“Why is that?”

“I really wanted to meet you, so here I am . . . but I won’t be making a habit of it.” She hugged me again; this time we got it right. She whispered in my ear, “You were the lucky one.”

She crossed the yard, waving her goodbyes and not lingering over them. After a couple of beats, I took off after her. I’m not exactly sure what I wanted, but I didn’t feel finished. The kitchen and living room were empty. My mother was right on my heels.

“What did she say to you?” Her voice was tight.

Before I could respond, Rachel walked down the hall from the bathroom. “What are you afraid I said, Mom?”

My mother blanched. I stood in between them, trying to grasp the situation.

Rachel brushed past our mother and paused at the door. “Be careful, Michael. Don’t leave your little girl alone with Grandpa. He likes to touch.” Her voice hardened. “And Grandma lets him.” The door closed softly behind her.

K: Shit. This is clicking along so nicely – the rare CdL feel-good affair – when it feels the need to smack me with an out-of-left-field payoff that’s a betrayal to the tone of the story to this point. For 93% of this story or so, I figured it to be a very surprising silver medal, but man, that ending just doesn’t feel honest enough. I’m not trying to be ultra-conventional and say I need foreshadowing and symbolism, but although I’m sure this wasn’t the case, it really felt tacked on. I’d also like to point out that a Key Grip DOES handle lights, in addition to the camera, but even the Key Grips themselves are usually unclear on what they should be doing, so it’s all good.

DK: I’m touching on authorial style used to place the reader in the character’s position some this week, and this one does another nice job of it, almost overwhelming with NPC introductions in the same way that Michael probably feels in this situation, until those mostly fall away and the real connection with his sister deepens. Also another big reveal that in this case might’ve been a little too direct, but had a strong impact anyway. SILVER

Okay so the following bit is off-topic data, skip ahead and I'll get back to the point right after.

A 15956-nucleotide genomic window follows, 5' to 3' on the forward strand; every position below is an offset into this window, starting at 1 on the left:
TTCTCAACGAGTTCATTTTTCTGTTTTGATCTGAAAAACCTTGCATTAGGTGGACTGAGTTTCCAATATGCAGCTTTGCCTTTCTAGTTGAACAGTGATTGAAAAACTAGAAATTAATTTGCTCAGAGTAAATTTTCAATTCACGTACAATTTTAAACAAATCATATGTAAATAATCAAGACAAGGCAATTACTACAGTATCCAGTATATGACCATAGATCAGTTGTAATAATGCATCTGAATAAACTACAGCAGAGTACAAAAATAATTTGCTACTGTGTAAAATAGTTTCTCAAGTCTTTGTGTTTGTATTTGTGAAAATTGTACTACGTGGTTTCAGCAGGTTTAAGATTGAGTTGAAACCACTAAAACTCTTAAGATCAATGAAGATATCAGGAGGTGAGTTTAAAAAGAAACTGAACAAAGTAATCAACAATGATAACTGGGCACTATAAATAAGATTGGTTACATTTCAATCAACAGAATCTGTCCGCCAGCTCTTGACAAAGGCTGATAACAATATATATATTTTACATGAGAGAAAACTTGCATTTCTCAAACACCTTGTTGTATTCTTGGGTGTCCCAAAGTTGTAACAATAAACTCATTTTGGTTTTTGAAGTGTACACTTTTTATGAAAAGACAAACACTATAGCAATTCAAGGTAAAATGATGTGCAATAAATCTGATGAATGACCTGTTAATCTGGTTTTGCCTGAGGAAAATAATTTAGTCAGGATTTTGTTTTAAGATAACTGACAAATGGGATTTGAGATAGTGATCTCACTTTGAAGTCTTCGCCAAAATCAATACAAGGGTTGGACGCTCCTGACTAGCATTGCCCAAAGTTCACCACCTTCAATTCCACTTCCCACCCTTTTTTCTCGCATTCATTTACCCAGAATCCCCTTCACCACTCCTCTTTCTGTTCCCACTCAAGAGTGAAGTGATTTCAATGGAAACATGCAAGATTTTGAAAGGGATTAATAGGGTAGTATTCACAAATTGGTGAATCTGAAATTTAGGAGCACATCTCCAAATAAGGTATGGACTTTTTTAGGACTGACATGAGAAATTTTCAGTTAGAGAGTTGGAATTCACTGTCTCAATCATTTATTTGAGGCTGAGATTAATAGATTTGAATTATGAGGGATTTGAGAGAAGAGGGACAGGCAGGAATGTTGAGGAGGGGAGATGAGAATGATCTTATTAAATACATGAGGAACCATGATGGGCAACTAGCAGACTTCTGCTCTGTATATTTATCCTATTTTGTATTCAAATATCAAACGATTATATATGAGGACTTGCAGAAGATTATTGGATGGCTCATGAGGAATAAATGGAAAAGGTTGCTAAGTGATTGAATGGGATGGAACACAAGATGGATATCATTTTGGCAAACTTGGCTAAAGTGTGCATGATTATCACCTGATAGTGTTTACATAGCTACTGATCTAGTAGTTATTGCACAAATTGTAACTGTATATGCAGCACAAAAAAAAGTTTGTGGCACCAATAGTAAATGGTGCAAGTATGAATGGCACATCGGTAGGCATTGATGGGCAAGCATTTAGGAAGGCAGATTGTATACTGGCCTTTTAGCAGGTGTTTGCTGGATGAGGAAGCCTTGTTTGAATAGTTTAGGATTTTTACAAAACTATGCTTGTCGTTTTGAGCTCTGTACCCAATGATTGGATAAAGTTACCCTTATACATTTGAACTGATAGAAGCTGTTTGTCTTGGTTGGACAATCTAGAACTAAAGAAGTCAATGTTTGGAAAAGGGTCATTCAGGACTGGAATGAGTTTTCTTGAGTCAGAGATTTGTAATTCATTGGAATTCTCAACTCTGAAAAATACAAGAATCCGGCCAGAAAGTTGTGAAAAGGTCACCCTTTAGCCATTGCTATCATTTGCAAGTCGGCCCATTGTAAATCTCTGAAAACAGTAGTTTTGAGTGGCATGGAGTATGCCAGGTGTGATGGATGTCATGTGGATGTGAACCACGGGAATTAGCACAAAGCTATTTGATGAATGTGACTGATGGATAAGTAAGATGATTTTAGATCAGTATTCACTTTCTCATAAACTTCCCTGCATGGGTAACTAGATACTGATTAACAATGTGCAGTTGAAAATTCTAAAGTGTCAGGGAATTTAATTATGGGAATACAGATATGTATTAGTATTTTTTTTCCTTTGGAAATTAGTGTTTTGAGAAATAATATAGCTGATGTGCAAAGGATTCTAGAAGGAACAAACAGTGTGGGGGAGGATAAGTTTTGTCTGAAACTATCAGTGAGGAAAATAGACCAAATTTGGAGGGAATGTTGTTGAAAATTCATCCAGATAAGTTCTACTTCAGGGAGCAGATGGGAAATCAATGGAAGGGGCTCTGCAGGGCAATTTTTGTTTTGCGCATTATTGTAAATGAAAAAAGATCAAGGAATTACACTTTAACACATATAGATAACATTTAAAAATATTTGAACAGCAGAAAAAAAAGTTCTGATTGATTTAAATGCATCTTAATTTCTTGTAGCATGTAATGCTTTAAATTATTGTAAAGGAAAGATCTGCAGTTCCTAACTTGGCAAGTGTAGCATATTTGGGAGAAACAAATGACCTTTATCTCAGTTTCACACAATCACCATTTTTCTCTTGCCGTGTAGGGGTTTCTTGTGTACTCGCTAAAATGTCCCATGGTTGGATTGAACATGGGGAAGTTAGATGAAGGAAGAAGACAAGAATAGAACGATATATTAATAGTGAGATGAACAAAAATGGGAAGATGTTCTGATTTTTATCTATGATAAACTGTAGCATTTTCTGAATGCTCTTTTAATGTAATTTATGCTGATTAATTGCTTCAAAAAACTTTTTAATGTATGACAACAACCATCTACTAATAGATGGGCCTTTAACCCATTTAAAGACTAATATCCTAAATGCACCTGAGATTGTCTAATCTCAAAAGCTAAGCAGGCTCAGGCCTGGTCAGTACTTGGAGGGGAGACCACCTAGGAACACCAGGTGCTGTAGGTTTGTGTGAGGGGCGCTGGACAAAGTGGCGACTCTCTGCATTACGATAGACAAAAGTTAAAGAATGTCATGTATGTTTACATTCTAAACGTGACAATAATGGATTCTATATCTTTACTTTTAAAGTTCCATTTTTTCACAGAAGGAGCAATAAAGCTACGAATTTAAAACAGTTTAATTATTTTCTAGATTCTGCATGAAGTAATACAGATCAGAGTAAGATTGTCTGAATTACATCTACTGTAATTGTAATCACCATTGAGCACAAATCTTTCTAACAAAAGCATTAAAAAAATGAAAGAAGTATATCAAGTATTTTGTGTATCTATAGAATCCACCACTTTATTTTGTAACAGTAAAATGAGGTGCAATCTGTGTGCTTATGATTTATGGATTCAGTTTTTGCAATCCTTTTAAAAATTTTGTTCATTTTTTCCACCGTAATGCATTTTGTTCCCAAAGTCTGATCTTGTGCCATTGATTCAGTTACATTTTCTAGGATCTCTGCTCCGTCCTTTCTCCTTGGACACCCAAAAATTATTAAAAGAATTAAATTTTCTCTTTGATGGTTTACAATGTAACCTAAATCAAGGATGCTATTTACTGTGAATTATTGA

MG: What I liked about this story the most is how authentic and lived-in the family get-together felt. Even with the addition of what could very well have been a foreign and incohesive element with the son given up for adoption, the family scenes and groupings had a very familiar feel to them. I liked being among these people, even as I felt that there was something amiss; there had to be or else we wouldn’t have been there. That amissness, when it became revealed, didn’t come off with a flourish or even an elegance, and as a result it kind of stuck out from the rest of the story as being a bit of a hiccup in what was otherwise a very loose, very genuine and enjoyable piece. SILVER

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So there it is…a week full of stories I liked leading to endings that almost universally made me go “Wait, what?” It was certainly a different experience.

Your lone Immuniteer:

Christina Pepper

Vote for someone else by tomorrow (Tuesday) at 9pm Central and we’ll have the second-to-last elimination before I head to Minnesota and see as many of you as possible. That won’t be many, though, as most of you remaining are out of state. Did you know that all six of you live in different states? That’s kind of awesome and rare. I’m full of useless knowledge like this, gang.

Cheers, Survivors.